WASHINGTON (August 17, 2010) – The Migration Policy Institute’s National Center on Immigrant Integration Policy today launched a new resource, an ELL (English Language Learner) Information Center that offers videos, data and maps that chronicle the growth and academic performance of the ELL student population across the United States.
The ELL Information Center offers videos, fact sheets and other data that trace the rapid growth of ELL students – native-born and immigrant – as well as their performance on standardized tests. The data offerings are national as well as state-by-state.
“More than 5 million children – representing nearly 11 percent of the students enrolled in U.S. public schools – are English language learners,” said Margie McHugh, co-director of MPI’s National Center on Immigrant Integration Policy.
“As immigrants have moved beyond traditional gateway states such as California, Texas and New York, and as No Child Left Behind Act provisions have made schools responsible for the progress of ELLs, school districts across the United States are having to develop educational services for this fast-growing group almost overnight,” she added.
In a series of fact sheets and a pair of videos, MPI discusses:
• The increase in the number of students classified as ELLs, which has risen from 3.5 million in 1998 to more than 5 million in 2008, as total enrollment remained basically flat.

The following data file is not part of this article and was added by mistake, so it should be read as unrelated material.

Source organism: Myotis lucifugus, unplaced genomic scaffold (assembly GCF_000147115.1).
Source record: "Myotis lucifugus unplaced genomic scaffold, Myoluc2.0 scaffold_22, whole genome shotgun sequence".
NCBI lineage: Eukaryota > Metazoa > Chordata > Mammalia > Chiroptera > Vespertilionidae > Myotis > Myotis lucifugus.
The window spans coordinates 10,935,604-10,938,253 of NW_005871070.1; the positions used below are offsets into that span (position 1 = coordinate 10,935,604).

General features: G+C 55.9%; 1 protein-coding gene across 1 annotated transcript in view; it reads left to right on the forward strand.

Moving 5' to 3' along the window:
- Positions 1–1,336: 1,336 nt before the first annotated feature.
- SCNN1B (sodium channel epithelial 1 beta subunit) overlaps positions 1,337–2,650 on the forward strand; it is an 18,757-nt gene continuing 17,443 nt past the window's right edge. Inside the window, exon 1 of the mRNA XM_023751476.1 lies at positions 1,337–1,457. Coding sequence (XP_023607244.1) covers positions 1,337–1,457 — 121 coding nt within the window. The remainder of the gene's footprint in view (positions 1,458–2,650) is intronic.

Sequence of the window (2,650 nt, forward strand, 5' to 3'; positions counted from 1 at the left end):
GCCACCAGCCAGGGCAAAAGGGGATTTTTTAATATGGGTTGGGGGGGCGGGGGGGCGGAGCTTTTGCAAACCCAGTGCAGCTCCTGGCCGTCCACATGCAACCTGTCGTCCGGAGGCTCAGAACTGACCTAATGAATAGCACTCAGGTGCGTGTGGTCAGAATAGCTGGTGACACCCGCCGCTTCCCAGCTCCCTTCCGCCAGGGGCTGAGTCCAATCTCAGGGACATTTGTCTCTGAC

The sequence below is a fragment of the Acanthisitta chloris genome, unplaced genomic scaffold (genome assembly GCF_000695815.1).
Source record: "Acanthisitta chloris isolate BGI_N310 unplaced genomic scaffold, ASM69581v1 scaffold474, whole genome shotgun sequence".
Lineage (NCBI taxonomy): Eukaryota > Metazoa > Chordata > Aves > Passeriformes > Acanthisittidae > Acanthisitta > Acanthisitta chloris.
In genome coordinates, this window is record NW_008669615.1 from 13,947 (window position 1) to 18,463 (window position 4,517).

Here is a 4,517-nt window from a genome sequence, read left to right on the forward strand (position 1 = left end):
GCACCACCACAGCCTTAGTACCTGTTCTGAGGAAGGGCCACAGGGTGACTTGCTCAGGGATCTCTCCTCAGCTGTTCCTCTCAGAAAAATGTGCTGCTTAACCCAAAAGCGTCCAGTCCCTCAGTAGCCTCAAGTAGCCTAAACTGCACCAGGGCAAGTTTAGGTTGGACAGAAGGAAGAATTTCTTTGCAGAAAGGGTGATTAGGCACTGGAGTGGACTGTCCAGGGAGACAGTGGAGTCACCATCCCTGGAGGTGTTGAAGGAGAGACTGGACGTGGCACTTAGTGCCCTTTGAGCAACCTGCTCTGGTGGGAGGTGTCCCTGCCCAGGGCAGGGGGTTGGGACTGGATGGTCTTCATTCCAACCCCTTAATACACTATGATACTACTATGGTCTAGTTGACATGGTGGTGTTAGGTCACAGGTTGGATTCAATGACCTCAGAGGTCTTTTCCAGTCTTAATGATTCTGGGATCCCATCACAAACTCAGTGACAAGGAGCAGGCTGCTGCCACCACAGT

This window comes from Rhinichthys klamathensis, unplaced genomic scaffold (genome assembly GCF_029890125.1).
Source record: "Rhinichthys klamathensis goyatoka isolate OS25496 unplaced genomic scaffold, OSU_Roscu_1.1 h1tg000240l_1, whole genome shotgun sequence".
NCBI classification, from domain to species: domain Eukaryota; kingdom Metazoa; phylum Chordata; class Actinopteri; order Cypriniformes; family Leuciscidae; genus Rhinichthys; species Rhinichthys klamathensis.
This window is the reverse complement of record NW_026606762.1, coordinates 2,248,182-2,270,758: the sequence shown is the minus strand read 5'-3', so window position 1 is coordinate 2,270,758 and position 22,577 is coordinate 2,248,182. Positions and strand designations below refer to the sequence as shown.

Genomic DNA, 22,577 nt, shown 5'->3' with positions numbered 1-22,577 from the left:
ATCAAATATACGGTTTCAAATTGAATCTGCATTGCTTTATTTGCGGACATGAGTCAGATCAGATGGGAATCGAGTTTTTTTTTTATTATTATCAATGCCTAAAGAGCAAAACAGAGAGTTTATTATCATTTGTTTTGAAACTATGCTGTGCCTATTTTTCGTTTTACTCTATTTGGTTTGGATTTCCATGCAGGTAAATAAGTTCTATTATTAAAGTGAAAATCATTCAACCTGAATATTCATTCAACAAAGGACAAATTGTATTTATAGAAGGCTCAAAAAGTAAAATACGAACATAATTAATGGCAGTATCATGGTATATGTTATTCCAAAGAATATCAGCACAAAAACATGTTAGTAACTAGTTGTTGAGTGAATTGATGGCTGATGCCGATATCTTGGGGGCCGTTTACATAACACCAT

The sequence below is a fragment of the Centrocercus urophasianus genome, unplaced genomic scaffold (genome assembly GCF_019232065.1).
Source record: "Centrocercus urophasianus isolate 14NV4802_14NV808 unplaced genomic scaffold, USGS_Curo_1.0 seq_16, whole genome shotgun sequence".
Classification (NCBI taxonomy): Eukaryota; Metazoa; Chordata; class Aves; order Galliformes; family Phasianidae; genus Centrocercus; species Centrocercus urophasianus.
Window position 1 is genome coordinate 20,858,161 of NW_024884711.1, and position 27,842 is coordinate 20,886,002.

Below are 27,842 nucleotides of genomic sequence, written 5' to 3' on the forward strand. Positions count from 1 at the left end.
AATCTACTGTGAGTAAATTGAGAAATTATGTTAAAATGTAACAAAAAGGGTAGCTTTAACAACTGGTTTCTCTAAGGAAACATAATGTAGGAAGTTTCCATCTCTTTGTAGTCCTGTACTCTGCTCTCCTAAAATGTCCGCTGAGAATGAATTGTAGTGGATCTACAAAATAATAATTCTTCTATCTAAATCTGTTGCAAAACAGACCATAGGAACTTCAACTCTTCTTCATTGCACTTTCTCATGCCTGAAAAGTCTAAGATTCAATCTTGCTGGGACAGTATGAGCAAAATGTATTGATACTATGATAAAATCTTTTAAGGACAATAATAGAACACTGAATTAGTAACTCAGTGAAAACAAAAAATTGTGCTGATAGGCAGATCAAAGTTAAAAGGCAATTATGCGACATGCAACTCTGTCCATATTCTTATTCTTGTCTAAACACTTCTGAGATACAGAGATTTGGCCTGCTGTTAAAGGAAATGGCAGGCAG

• The growing share children of immigrants represent of the nation’s total child population, rising from 13.5 percent in 1990 to 25 percent today. Half of all children in California are from immigrant families. Reflecting immigrants’ dispersal across the United States, more than a third of all children in Nevada have at least one parent who is an immigrant, as do almost one-quarter of children in Washington state and Rhode Island.
• Today, half of all ELL students are kindergarten and elementary school age, and the other half are roughly split between middle and high school age. Over three-quarters of ELLs of elementary school age were born in the United States.
• ELL students are graduating at substantially lower rates than their non-ELL peers. In Texas, for example, 39 percent of ELLs received high school diplomas, compared to 78 percent of all students.
“While existing data on high school graduation rates are certainly not heartening, many local districts and schools are succeeding in helping ELL students graduate in four to seven years and realize their higher education and career dreams,” said MPI Senior Vice President Michael Fix, who is co-director of the National Center on Immigrant Integration Policy.
“By offering up the latest research and information about ELL students and their academic performance, we hope to inform the efforts of policymakers, educators and community stakeholders across the country who are grappling with how to best serve the interests of these children and the larger communities in which they live,” said McHugh.
The ELL Information Center is at http://www.migrationpolicy.org/ellinfo.html.
Additional fact sheets offered in the coming months will cover topics such as the top languages spoken by ELL students, their performance on state and national standardized tests and a demographic profile of their families.
The videos can be downloaded from the ELL Information Center. Educators, community organizations or others wanting to obtain copies of the videos for airing can contact MPI Communications at [email protected].